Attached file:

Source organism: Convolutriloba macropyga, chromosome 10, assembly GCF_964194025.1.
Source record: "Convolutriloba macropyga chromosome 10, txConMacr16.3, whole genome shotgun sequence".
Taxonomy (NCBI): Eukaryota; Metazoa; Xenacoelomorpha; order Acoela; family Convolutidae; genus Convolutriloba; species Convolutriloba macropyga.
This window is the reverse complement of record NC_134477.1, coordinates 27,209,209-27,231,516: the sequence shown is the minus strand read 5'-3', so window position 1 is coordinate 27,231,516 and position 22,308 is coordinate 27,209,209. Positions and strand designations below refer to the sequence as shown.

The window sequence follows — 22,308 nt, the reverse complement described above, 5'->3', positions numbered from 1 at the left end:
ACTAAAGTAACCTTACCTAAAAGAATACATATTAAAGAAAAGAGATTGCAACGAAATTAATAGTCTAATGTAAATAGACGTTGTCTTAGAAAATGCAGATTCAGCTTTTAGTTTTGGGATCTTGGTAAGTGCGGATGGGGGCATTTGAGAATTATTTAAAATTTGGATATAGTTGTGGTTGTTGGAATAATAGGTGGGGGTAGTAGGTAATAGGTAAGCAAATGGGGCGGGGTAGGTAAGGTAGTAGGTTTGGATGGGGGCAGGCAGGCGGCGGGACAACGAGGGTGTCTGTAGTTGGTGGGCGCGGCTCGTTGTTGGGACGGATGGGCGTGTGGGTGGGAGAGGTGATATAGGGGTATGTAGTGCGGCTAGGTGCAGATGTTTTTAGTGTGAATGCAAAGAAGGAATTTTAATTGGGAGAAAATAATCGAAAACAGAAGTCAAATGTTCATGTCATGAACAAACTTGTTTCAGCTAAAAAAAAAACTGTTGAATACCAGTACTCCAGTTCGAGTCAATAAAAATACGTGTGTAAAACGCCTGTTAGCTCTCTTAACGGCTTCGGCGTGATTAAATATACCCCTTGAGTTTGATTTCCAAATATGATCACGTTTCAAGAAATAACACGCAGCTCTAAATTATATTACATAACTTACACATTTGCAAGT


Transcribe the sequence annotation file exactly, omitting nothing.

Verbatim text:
Source organism: Convolutriloba macropyga, chromosome 10, assembly GCF_964194025.1.
Source record: "Convolutriloba macropyga chromosome 10, txConMacr16.3, whole genome shotgun sequence".
Taxonomy (NCBI): Eukaryota; Metazoa; Xenacoelomorpha; order Acoela; family Convolutidae; genus Convolutriloba; species Convolutriloba macropyga.
This window is the reverse complement of record NC_134477.1, coordinates 27,209,209-27,231,516: the sequence shown is the minus strand read 5'-3', so window position 1 is coordinate 27,231,516 and position 22,308 is coordinate 27,209,209. Positions and strand designations below refer to the sequence as shown.

The window sequence follows — 22,308 nt, the reverse complement described above, 5'->3', positions numbered from 1 at the left end:
ACTAAAGTAACCTTACCTAAAAGAATACATATTAAAGAAAAGAGATTGCAACGAAATTAATAGTCTAATGTAAATAGACGTTGTCTTAGAAAATGCAGATTCAGCTTTTAGTTTTGGGATCTTGGTAAGTGCGGATGGGGGCATTTGAGAATTATTTAAAATTTGGATATAGTTGTGGTTGTTGGAATAATAGGTGGGGGTAGTAGGTAATAGGTAAGCAAATGGGGCGGGGTAGGTAAGGTAGTAGGTTTGGATGGGGGCAGGCAGGCGGCGGGACAACGAGGGTGTCTGTAGTTGGTGGGCGCGGCTCGTTGTTGGGACGGATGGGCGTGTGGGTGGGAGAGGTGATATAGGGGTATGTAGTGCGGCTAGGTGCAGATGTTTTTAGTGTGAATGCAAAGAAGGAATTTTAATTGGGAGAAAATAATCGAAAACAGAAGTCAAATGTTCATGTCATGAACAAACTTGTTTCAGCTAAAAAAAAAACTGTTGAATACCAGTACTCCAGTTCGAGTCAATAAAAATACGTGTGTAAAACGCCTGTTAGCTCTCTTAACGGCTTCGGCGTGATTAAATATACCCCTTGAGTTTGATTTCCAAATATGATCACGTTTCAAGAAATAACACGCAGCTCTAAATTATATTACATAACTTACACATTTGCAAGT